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Church, State, Debate.

28/04/2013

Church, State, Debate.

Ephesians 5:8-12 For ye were sometimes darkness, but now are ye light in the Lord: walk as children of light: (For the fruit of the Spirit is in all goodness and righteousness and truth;) Proving what is acceptable unto the Lord. And have no fellowship with the unfruitful works of darkness, but rather reprove them. For it is a shame even to speak of those things which are done of them in secret.

The liberal media including the BBC are seriously exercised over the religious circumstances of one David Ford, MLA.

For those who are not so familiar with the political scene in Northern Ireland, Mr Ford is a former social worker, Presbyterian Elder, and leader of the socially liberal Alliance Party. (The Alliance Party is aligned with the Liberal Democratic Party in GB). Mr Ford has decided that it is best to relinquish one of those roles, that of an elder in his local Presbyterian Church, at least on a temporary basis, because of his party’s stance on ‘Same Sex Marriage’. The Alliance party has supported the concept of gay marriage, and its one and only MP, Naomi Long MP, also a professing Christian, has voted in favour of the legislation to legalise such ‘marriages’ at Westminster. Mr Ford would, presumably, vote in a similar manner in any debate. (Monday 29th April will show his voting intentions, when the Assembly votes again on a same sex marriage motion, tabled by Sinn Fein).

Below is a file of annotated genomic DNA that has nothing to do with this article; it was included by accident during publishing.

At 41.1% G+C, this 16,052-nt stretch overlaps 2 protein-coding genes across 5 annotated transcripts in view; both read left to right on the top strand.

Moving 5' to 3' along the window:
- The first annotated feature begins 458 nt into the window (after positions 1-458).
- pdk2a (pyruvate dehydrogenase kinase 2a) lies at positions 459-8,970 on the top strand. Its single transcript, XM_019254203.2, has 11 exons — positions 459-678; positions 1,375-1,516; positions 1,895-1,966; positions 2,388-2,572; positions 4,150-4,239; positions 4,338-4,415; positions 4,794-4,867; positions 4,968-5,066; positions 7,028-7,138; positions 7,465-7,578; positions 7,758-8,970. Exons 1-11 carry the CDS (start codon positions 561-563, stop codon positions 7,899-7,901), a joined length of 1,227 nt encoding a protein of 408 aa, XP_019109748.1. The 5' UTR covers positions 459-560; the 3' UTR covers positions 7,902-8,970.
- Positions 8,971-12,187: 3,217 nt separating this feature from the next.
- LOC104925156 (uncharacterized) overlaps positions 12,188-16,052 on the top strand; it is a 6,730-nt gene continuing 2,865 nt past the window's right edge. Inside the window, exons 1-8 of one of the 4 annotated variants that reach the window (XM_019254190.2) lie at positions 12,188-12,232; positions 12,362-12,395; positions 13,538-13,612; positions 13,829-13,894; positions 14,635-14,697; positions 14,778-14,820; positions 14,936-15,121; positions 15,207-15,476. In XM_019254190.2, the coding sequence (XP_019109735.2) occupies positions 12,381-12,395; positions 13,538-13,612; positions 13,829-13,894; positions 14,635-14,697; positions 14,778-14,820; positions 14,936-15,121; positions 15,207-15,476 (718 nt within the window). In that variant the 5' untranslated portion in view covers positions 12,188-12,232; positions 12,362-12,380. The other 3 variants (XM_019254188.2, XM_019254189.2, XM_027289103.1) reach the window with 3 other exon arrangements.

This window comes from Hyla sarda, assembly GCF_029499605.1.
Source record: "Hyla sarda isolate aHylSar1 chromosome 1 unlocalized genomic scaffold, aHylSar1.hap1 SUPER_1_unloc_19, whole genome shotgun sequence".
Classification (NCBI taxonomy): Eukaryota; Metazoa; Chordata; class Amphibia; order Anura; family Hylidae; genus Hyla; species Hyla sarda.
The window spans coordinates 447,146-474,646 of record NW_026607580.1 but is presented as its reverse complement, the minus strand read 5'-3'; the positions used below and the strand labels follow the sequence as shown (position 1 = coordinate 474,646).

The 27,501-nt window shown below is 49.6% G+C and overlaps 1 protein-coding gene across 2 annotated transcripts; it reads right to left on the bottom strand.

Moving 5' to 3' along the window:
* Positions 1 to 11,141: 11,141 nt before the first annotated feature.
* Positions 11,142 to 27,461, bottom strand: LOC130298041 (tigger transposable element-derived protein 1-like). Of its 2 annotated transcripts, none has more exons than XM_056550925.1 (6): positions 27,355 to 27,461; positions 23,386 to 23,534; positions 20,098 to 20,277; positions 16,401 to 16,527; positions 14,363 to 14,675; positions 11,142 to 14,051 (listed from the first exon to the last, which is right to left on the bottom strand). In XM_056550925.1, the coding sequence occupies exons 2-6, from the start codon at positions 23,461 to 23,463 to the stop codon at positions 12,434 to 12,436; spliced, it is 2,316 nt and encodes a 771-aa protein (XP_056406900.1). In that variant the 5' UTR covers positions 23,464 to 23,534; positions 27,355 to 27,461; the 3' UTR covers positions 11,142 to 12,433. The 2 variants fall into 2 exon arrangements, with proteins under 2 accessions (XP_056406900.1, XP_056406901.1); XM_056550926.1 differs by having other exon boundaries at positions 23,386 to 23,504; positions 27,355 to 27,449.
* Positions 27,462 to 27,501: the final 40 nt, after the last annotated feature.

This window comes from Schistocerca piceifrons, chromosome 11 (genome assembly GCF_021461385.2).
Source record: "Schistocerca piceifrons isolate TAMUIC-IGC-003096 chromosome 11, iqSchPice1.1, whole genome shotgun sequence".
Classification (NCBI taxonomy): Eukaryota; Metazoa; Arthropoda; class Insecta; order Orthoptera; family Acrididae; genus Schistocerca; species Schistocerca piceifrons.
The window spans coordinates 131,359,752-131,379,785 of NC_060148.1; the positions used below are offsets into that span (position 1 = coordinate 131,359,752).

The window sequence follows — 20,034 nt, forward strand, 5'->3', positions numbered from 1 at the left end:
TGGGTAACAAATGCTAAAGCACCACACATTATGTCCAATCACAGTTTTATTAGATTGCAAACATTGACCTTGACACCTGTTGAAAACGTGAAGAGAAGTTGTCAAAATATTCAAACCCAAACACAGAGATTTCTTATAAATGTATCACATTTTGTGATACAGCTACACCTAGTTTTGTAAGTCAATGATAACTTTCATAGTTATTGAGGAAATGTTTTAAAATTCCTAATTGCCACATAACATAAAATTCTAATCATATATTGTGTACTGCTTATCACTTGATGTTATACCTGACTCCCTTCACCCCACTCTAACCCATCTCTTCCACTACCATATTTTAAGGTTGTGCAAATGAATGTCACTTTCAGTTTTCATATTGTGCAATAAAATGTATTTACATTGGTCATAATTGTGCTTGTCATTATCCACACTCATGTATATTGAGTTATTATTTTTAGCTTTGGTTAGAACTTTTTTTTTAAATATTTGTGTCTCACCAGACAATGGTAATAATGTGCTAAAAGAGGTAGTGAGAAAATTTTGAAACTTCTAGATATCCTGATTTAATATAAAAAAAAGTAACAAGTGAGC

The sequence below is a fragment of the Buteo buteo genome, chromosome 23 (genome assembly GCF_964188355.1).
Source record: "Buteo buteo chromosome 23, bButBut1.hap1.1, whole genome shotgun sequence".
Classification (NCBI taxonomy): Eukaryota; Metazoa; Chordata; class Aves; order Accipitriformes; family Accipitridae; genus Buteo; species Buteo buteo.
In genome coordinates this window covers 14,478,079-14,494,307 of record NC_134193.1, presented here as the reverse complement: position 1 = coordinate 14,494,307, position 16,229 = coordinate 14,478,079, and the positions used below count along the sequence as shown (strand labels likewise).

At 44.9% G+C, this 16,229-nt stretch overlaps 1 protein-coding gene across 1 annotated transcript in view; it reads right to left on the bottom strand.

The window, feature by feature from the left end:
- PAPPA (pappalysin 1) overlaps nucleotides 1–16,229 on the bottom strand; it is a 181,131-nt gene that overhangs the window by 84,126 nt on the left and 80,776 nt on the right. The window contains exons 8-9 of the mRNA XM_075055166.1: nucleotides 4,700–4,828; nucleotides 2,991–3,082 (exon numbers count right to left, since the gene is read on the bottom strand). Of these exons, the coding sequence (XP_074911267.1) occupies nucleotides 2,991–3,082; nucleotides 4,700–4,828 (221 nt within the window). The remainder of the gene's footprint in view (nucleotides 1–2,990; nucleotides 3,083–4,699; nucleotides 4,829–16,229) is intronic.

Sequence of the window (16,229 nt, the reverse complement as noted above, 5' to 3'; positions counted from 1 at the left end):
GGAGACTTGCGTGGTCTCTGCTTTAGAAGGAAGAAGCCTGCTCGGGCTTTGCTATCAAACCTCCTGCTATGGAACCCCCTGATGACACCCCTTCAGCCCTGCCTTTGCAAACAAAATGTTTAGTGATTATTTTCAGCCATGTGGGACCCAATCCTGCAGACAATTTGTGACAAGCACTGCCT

Mr Ford’s church, on the other hand, the Presbyterian Church in Ireland, is largely conservative on this matter, and has been writing to MLA’s (Members of the NI Legislative Assembly) urging them to oppose any imposition of same sex marriage in NI. Obviously, his local church congregation must have become a little edgy about Mr Ford’s ability to lead them as a group of Christians, seeking to obey God and follow His word, when he in his political life, is supporting legislation which would encourage disobedience to that Word, further erode family and social structures in society and put further pressure on Christian churches and businessmen and women to conform to an unbiblical worldview, or face prosecution. Mr Ford has chosen to step down from the eldership rather than be the focus of a controversy in church circles.

Of course, Mr Ford is a politician, and nothing a politician does is done without reference to the political consequences of his actions. Mr Ford could, of course, have decided that he should put God and His Word first, (as Christ demands from His followers) surrender to Christ’s claims over his life, (as Christ demands from His followers) and resign from his party, or take a Biblical stance within his party circles, and refuse to enact any legislation that was contrary to Godly principles. After all, didn’t Jesus tell us to ‘Seek first the kingdom of God’. But Mr Ford is the leader of a political party and a very handsomely rewarded politician indeed. He is an MLA and he is the Justice Minister, (a placement given to his party for political reasons, not because of their electoral strength, but because the DUP and Sinn Fein don’t want anyone from the opposite party in that office.) so, perhaps because of political pressure or perhaps because he is totally ignorant of the teachings of Scripture, Mr Ford seems to have chosen the secular, liberal agenda, rather than choose to follow the clear and unambiguous teachings of the Bible…